NASA’s InSight mission that was deployed on Mars in 2018 observed most of the seismic activities on the red planet showing that it is not as dead as initially thought, as magma motions similar to those on Earth or Venus have been recorded recently. The new discovery contradicts the desolate images of the planet taken earlier by the mission’s probes.

“The main volcanic activity of the planet dates back 3.5 billion years ago, so it is not as dead as it is believed,” said the physicist at the Laboratory of Planetary and Earth Sciences at the University of Nantes in France.

Contrary to earlier observations of the probes which took the misleading images, Mars appears to be a living planet, as shown by periodic tremors caused by earthquakes recorded since February 2019 by the InSight mission. The seismometer, a high-resolution instrument developed by the National Center for Space Studies, was located more than 1,200 kilometers from a crater on Mars known as Cerberus Fossae, the youngest regions on Mars, about 10 million years old. The landmark has open fissures associated with volcanic activity, according to the study published in the journal, Nature, led by Simon Stehler, a Senior Scientist working in the Seismology and Geodynamics group led by Professor Domenico Giardini at the Institute of Geophysics, ETH Zurich.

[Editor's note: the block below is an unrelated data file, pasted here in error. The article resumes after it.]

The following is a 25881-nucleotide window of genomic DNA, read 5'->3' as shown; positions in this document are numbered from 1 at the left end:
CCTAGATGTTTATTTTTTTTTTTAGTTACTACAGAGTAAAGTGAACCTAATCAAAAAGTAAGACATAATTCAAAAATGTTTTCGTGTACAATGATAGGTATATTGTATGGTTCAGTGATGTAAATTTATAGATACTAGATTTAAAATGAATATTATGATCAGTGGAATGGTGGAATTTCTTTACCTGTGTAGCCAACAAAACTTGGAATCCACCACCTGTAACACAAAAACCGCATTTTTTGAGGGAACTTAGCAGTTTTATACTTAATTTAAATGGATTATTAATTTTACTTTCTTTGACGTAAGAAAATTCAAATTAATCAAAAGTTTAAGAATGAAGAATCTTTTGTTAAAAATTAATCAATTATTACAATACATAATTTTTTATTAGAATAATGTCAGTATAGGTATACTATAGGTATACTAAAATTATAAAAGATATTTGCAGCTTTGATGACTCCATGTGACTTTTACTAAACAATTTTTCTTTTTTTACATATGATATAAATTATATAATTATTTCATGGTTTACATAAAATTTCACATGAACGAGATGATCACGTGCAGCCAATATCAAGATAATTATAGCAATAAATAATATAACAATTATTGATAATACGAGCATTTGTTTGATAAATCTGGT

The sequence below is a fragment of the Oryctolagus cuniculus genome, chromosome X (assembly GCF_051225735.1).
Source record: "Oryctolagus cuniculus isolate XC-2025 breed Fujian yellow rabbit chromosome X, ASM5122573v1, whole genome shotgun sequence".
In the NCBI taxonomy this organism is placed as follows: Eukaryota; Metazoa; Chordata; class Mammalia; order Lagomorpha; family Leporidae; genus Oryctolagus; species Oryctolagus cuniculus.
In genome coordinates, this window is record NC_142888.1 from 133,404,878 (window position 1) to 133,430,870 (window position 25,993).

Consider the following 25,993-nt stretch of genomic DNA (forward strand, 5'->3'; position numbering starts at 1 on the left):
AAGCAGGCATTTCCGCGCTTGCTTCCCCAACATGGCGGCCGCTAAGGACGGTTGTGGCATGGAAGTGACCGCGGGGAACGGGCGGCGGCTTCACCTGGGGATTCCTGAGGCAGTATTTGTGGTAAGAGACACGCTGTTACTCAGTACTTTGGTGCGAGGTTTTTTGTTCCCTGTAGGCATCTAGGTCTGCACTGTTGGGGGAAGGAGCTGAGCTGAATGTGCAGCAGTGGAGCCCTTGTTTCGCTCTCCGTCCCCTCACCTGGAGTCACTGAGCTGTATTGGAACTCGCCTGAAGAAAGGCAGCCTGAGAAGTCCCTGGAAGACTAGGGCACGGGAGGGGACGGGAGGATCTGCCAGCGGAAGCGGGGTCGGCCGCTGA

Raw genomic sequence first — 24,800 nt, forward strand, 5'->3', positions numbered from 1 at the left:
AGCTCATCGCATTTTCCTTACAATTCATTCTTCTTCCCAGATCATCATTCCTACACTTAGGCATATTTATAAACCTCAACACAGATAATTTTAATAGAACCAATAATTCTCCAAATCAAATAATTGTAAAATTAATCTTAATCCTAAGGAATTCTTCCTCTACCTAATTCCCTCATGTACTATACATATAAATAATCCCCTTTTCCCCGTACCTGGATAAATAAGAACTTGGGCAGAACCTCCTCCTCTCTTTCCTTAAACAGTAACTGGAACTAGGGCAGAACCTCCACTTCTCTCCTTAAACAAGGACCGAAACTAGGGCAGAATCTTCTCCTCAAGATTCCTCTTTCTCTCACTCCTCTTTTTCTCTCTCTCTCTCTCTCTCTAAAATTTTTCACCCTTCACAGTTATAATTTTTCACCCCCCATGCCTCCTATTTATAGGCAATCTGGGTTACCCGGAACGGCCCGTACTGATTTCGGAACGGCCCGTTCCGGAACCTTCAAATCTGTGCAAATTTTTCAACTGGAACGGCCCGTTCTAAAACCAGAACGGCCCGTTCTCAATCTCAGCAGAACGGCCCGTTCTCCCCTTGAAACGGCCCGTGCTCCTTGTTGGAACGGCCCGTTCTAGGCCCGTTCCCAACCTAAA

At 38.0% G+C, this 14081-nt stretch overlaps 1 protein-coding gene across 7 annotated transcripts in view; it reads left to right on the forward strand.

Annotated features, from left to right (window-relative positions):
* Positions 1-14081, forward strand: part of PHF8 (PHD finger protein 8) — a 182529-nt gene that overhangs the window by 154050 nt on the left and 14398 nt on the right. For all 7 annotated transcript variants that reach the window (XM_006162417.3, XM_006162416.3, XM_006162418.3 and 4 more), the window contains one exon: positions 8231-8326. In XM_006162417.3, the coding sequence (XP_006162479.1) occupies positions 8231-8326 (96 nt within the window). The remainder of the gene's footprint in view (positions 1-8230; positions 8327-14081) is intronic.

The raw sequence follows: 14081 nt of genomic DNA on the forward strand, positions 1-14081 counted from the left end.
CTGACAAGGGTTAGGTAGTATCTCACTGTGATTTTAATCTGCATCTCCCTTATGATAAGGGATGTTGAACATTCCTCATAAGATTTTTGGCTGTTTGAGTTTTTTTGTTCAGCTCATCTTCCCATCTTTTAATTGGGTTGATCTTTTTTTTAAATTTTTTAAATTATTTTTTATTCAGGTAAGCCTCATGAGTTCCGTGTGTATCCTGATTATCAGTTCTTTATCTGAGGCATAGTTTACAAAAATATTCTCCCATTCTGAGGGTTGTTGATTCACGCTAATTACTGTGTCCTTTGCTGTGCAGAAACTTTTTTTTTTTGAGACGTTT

The craters that are real canyons hundreds of kilometers long, up to one kilometer wide and one kilometer deep, interest the researchers. The study involved scientists from ETH Zurich, Harvard University, Nantes Université, CNRS Paris, the German Aerospace Center (DLR) in Berlin, and Caltech.

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